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APRIL 2016






Views and opinions expressed in this column are solely those of the AFSA FCS VP.


or (202) 482-9088

The May issue of

The Foreign

Service Journal

will focus on

“Life After the Foreign Service.”

Since the bimonthly FCSVP

Voice column is not scheduled

to appear in May, consider this

my contribution to the discus-

sion on retirement.

Historically, the end of the

calendar year has been

a good time for people

to retire. Doing so allows

officers to “cash in” on any

unused annual leave, pay off

that nagging mortgage, go on

a trip or buy that fancy new

car they’ve always wanted.

As 2015 drew to a close,

I saw a lot of Commercial

Service retirements, which

Life After the Commercial Service

allowed me to catch up with

a large number of former

CS officers who had trav-

eled to Washington, D.C., for

the celebrations. From my

conversations, it seems there

is no “one size fits all” when it

comes to FCS retirement.

So, what did I learn?

Based on my very unscien-

tific survey, it’s anyone guess

what you’ll be doing when

it’s time to retire. Foreign

Commercial Service retirees

come in all shapes and sizes:

happy, sad, angry, resigned,

working, not working, playing

golf, writing, fixing things up

around the house, traveling,

you name it.

As to the myth that all

FCS officers retire and go

on to work for some firm or

entity making big bucks in

countries where they were

last assigned: Hooey! Again,

from my very limited sample,

only one or two officers—of

the dozen or so I met—were

in any way trading on the

experience they gained in

their last several assign-

ments. Besides, there are

limitations on what you can

do in post-federal employ-

ment, right?

So what is the upshot

of all of this? Plan all you

want when it comes to

retirement, but keep your

options open—fully twice

as many senior-level (FS-1

and above) FCS officers will

age out from 2018 to 2020

compared to 2015 to 2017.

Plan to attend the Foreign

Service Institute’s Retire-

ment Planning Seminar or

Job Search Program, or both.


for a schedule, and send an

email to Tyler.Glofelty@trade. gov to register.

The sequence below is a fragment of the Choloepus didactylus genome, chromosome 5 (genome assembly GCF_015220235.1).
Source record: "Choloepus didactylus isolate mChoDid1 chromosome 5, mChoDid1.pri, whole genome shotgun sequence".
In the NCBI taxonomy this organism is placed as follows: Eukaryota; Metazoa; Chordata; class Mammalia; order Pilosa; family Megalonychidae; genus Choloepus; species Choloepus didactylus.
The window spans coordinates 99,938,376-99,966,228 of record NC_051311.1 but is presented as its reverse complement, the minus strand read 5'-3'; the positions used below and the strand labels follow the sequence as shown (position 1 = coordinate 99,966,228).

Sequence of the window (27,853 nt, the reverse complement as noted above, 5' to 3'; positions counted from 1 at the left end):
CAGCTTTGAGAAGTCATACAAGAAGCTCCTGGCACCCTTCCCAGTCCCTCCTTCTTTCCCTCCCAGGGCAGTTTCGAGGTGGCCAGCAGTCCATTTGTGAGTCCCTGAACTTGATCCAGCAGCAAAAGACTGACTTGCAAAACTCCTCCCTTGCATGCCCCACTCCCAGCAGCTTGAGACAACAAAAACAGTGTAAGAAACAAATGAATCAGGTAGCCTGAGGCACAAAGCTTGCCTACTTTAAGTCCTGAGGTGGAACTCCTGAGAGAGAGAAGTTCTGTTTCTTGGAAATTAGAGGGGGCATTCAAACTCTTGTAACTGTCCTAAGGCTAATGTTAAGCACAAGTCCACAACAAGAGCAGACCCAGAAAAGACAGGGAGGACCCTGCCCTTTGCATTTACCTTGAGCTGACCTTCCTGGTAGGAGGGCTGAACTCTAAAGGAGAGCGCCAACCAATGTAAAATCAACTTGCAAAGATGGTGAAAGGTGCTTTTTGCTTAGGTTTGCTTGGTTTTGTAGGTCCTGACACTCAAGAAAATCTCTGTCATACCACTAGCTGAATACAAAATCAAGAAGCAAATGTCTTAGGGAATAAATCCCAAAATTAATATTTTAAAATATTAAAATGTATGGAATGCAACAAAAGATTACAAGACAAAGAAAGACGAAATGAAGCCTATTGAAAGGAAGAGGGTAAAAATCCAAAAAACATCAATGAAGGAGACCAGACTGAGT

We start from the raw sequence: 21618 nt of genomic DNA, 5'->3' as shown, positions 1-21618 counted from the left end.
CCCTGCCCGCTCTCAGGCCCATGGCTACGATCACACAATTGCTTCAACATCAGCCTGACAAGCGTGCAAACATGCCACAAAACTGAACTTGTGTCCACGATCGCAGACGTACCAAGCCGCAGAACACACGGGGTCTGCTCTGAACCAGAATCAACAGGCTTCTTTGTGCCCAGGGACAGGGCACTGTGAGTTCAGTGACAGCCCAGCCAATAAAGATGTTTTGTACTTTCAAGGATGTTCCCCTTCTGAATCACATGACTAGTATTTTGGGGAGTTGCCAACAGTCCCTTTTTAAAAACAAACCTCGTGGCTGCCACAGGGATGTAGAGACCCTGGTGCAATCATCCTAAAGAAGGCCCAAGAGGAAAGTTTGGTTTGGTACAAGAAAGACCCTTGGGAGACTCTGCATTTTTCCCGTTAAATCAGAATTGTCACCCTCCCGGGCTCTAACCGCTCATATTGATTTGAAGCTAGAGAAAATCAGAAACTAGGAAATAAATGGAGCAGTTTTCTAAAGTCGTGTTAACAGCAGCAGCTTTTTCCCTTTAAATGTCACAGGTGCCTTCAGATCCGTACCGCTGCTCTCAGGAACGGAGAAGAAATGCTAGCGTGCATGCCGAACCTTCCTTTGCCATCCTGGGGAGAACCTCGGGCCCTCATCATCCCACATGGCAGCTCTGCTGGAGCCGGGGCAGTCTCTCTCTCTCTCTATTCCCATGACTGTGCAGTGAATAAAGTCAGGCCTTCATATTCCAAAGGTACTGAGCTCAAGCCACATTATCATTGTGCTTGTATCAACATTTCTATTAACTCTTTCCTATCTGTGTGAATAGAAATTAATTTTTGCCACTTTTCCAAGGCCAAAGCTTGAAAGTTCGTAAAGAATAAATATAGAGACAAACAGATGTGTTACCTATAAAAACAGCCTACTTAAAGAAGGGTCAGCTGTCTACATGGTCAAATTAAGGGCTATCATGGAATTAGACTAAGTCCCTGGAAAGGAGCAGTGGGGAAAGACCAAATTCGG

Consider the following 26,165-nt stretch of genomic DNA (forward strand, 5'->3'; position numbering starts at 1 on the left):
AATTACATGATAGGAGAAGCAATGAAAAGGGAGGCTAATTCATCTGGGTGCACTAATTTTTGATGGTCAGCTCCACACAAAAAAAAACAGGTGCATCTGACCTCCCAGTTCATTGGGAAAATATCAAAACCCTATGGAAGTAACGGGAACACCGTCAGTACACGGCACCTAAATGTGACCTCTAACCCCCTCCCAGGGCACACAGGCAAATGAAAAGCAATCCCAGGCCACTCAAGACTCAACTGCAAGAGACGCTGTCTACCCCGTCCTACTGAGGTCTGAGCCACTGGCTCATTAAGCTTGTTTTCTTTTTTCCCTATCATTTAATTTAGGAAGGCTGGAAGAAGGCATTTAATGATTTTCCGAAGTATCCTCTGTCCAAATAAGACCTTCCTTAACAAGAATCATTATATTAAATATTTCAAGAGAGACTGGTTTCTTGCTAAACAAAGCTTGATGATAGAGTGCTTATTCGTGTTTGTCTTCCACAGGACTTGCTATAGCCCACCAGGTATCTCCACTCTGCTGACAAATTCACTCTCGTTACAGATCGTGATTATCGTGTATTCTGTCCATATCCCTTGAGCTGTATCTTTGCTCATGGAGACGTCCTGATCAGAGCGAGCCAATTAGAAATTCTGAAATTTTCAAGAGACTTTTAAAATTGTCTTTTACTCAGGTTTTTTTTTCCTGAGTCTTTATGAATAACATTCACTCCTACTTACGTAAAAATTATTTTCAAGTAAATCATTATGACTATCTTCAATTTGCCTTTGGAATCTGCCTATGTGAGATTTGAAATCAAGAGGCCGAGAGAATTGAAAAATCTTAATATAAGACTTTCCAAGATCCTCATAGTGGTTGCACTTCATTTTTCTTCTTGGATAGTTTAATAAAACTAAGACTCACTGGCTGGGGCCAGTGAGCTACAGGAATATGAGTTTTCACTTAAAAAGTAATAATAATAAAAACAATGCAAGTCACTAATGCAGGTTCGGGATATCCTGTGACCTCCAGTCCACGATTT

If retiring in the greater

Washington, D.C., area,

keep in mind the possibil-

ity of serving on the Foreign

Service Grievance Board or

on an AFSA committee, and

don’t forget to proactively

sign up for the reduced AFSA

membership rate for retirees



AFSAGoverning Board Meeting: February 3, 2015

Consent Agenda:

On a motion from State Representa-

tive Erin O’Connor, the board approved all consent agenda

items. These included (1) the Jan. 6 Governing Board

minutes and (2) the appointment of State Foreign Service

Officer Jennifer Haskell to serve on the AFSA Profession

and Ethics Committee. The motion passed unanimously.

Overseas Development Program:

On a motion by Retiree

Vice President Tom Boyatt, the board approved a position

paper regarding the Department of State’s evaluation of

the Overseas Development Program (including State’s

recommendation that the program be expanded from 20

to 40 positions, with five added this year). The paper—

which has since been delivered to the Bureau of Human

Resources—states that the AFSA Governing Board does

not concur with the proposed expansion and suggests

revisiting the issue only when the department (1) demon-

strates that the ODP’s existing 20 positions are consis-

tently filled, (2) provides clearer evidence that the ODP

is meeting its stated goals, and (3) arranges for an inde-

pendent cost-benefit analysis that justifies the resources

expended on the program.

Talent Retention:

The Governing Board discussed issues

of retention in the Foreign Service and the need for more

reliable data on why members of the Foreign Service leave.

The board agreed to form a working group that will begin

to look at ways to collect data to inform decision-making

related to workforce planning